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Have old medicine you’re not using?

Dispose of it safely at our clinics and hospitals


By Dana Slade, MS, CHMM
March 1, 2018

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Good news! You can now get rid of any unused medicine at several of our clinics and hospitals. This includes common medications such as antibiotics. It also includes controlled substances like Adderall, Ambien and Vicodin.

The danger of unused medications

Opioid addiction is dangerous. And it’s a growing problem. About 3 out of 4 people who use heroin started with prescription painkillers. Plus, medicines in the home are the 2nd leading cause of accidental poisoning. That’s why it is so important to get rid of all unused medicine, especially narcotics.

Unused medicine should not be thrown in the trash. It should also not be flushed down the toilet. Experts say most treatment plants cannot remove prescription drugs from city water. So if they are not disposed of properly, they can end up in our drinking water. And they can harm the health of fish, frogs and other wildlife.

Instead, please use the take-back boxes at these locations to get rid of your old medicine:

the take-back boxesHere’s what the locked take-back boxes at our clinics and hospitals look like. You can use them to safely get rid of any of your unused medicines.

To ensure security and to protect your privacy, the take-back boxes are locked. Once medications are dropped into them, they cannot be retrieved. When the box is full, an authorized disposal company will pick it up. The box and its contents are then burned in an incinerator.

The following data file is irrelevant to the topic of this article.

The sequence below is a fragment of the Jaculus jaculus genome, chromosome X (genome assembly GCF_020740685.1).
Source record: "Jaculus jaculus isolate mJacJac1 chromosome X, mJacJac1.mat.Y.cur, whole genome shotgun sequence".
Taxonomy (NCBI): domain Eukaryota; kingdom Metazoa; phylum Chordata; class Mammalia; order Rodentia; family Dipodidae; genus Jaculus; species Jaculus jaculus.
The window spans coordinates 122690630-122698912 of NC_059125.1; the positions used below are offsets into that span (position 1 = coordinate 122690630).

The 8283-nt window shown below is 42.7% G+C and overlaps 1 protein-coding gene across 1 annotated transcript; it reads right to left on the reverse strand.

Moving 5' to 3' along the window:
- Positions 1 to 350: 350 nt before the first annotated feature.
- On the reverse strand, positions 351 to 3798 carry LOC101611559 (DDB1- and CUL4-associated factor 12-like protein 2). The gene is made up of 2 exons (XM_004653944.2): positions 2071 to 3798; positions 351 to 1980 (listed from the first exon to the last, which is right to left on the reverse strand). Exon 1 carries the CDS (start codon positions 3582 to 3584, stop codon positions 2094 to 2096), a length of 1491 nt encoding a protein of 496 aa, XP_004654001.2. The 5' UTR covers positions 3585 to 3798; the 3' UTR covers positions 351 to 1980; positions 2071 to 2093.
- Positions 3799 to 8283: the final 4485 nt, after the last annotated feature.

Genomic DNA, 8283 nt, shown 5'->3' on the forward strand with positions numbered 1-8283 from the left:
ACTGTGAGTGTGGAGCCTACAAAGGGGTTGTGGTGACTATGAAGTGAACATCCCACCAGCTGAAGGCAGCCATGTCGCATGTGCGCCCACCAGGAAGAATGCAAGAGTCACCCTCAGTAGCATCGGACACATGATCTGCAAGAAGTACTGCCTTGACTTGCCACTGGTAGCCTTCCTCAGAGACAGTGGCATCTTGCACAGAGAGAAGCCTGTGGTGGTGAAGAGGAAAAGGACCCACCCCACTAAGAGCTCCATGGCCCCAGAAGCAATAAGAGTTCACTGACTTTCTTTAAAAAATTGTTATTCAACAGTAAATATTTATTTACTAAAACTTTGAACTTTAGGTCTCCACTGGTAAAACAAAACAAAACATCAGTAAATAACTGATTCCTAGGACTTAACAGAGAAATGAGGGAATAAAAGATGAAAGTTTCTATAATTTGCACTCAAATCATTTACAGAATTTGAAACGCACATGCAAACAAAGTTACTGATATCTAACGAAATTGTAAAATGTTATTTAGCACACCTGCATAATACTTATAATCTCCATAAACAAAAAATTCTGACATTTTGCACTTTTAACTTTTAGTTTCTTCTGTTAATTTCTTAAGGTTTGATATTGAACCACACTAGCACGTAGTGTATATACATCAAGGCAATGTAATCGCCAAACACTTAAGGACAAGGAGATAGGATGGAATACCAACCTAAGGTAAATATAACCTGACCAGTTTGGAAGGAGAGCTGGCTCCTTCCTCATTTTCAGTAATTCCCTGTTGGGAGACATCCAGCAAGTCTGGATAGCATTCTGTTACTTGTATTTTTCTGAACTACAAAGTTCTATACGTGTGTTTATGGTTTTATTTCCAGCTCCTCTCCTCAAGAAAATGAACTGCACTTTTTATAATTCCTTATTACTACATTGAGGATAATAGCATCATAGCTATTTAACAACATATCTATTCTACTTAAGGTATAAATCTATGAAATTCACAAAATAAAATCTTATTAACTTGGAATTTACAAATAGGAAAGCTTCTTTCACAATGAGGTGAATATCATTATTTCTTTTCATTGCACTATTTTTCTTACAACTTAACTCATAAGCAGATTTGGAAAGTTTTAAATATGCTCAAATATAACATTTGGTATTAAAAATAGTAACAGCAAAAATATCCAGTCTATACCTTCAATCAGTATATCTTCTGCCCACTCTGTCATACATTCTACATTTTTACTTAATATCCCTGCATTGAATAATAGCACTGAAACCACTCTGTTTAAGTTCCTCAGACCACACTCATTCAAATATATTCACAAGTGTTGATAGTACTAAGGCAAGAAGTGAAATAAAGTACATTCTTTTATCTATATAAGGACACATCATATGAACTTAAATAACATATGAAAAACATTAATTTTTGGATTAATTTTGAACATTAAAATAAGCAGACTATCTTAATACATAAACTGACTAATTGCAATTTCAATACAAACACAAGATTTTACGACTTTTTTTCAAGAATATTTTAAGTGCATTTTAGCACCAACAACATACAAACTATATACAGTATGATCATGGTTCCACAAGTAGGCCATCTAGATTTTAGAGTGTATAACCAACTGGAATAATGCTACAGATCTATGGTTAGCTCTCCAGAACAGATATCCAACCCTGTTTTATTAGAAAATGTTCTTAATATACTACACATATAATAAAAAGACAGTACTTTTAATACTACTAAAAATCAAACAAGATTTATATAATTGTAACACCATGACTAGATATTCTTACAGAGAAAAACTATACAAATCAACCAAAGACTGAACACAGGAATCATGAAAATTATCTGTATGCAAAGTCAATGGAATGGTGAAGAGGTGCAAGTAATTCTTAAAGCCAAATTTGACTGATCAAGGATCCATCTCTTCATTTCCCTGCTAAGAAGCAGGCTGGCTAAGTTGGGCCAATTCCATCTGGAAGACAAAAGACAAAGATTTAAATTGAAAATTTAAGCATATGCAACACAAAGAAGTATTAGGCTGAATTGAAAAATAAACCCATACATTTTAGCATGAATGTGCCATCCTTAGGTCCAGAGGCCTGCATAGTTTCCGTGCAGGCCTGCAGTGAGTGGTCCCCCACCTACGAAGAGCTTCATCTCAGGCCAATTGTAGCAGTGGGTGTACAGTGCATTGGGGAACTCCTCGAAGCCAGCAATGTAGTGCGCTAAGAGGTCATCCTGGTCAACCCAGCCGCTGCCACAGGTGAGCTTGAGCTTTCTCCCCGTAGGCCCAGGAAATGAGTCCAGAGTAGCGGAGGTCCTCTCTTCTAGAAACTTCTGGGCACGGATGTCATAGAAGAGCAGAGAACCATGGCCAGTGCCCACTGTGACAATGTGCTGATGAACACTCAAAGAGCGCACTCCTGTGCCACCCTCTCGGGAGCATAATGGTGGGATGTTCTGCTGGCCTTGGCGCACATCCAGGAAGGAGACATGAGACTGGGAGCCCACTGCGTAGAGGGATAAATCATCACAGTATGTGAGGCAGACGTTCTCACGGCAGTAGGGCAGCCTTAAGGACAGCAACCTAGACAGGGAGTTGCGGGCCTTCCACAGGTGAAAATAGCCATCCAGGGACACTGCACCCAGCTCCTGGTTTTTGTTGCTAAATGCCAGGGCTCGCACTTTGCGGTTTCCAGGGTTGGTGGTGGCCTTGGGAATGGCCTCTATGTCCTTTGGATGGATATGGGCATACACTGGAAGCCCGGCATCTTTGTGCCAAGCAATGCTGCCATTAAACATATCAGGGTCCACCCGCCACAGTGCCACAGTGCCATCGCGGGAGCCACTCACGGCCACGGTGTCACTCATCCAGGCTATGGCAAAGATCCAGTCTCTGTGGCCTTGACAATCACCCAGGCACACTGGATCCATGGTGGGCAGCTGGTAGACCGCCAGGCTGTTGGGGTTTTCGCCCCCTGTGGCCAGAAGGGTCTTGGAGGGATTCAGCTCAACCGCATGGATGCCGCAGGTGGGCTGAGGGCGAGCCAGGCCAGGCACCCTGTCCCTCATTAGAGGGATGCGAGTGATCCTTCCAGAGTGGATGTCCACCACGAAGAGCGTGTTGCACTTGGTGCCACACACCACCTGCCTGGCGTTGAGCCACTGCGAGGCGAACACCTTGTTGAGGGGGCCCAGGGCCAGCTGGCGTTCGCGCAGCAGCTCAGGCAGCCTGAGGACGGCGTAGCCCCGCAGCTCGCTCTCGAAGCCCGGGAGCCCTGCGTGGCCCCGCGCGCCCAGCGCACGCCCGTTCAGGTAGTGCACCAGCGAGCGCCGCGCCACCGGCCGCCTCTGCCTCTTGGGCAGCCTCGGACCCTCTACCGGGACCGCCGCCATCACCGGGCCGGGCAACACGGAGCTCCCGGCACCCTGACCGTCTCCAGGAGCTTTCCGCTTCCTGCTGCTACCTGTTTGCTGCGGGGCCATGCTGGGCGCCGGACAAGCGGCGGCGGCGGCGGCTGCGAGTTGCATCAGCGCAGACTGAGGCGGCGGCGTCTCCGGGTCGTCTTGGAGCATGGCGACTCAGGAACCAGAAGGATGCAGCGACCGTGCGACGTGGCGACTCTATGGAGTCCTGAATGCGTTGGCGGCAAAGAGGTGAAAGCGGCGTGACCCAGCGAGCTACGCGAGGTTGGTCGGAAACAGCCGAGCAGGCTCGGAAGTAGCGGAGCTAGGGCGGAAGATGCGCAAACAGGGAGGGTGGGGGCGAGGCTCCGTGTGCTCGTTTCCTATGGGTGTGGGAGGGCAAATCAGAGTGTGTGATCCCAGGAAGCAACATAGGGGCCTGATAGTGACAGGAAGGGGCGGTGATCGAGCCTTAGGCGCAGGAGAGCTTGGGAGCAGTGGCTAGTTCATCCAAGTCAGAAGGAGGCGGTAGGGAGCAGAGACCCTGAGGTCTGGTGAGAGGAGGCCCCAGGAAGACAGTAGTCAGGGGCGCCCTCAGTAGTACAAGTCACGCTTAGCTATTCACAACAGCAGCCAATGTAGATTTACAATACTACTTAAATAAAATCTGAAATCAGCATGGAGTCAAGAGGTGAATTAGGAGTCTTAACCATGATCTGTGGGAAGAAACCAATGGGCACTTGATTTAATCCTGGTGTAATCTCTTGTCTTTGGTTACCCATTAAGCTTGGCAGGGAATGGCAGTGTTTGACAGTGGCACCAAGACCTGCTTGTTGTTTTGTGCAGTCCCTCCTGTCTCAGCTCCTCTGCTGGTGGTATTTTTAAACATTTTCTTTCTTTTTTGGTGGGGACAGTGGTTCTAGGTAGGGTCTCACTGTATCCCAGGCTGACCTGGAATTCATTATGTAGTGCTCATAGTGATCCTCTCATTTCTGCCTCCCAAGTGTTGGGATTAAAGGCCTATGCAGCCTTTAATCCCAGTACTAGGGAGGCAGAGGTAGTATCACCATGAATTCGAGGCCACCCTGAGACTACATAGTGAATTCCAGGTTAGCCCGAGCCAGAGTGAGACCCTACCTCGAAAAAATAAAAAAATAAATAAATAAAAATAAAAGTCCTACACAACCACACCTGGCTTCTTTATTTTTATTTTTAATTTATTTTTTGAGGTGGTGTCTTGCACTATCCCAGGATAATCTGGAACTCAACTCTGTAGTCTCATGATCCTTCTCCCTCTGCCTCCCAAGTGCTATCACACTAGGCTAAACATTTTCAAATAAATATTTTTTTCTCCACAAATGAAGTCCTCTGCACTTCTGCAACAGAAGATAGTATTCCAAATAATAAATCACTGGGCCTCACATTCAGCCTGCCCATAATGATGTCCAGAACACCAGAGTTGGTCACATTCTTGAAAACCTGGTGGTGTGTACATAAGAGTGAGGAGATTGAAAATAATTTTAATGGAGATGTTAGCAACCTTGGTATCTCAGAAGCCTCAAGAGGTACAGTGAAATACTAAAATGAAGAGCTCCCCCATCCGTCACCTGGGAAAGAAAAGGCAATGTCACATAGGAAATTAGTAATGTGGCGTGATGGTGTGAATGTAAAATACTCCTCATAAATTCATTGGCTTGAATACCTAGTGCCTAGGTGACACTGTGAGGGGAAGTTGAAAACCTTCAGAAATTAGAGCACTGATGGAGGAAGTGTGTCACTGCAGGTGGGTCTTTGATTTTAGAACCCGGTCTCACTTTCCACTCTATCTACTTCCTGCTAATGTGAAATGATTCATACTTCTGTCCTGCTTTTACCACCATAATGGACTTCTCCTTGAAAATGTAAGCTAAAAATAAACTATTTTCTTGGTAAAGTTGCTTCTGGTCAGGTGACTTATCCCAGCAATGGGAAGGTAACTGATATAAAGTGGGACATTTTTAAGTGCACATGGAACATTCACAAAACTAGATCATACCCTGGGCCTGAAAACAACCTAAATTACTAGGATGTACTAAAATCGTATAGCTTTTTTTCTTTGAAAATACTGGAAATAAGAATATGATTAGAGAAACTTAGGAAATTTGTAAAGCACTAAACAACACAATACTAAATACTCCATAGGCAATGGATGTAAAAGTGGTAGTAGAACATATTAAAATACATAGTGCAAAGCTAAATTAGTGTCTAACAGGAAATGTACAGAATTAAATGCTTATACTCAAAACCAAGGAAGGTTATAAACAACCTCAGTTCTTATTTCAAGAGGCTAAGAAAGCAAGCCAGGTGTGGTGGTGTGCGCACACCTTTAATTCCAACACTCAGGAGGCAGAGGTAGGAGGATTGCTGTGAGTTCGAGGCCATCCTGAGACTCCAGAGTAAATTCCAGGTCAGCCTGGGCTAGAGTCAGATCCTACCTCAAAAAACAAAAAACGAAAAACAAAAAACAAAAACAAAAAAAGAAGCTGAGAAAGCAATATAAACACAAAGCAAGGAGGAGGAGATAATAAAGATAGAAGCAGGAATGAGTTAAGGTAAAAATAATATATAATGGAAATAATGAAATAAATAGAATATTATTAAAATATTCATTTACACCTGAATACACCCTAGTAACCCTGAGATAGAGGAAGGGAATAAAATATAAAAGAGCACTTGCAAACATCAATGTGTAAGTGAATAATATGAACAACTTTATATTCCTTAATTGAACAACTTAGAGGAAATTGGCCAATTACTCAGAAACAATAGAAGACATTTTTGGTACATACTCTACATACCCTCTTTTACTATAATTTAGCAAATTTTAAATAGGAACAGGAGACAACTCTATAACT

Dropping off medicine in the take-back boxes is free for patients. HealthPartners pays for the disposal as a community service.

Also please note that there are many government buildings that do drug take-back:

Items that are not accepted

Please don’t drop off needles, thermometers, inhalers and medical waste. Our facilities do not have a method for properly disposing of these.

HealthPartners has had a take-back disposal program since 2011. We’ve collected more than 15,000 pounds of medicine, including both controlled and non-controlled substances.

About Dana Slade, MS, CHMM

Dana Slade is Director of Sustainability Programs at HealthPartners. He has worked in the sustainability and environmental health and safety field for more than 25 years. Dana has overseen the expansion of HealthPartners’ earth-friendly practices, including everything from large-scale energy efficiency projects to better disposal of surgery center materials. And he is a champion of further initiatives to improve the health and well-being of the communities our organization serves. Outside of work, Dana enjoys spending time outdoors with his family.

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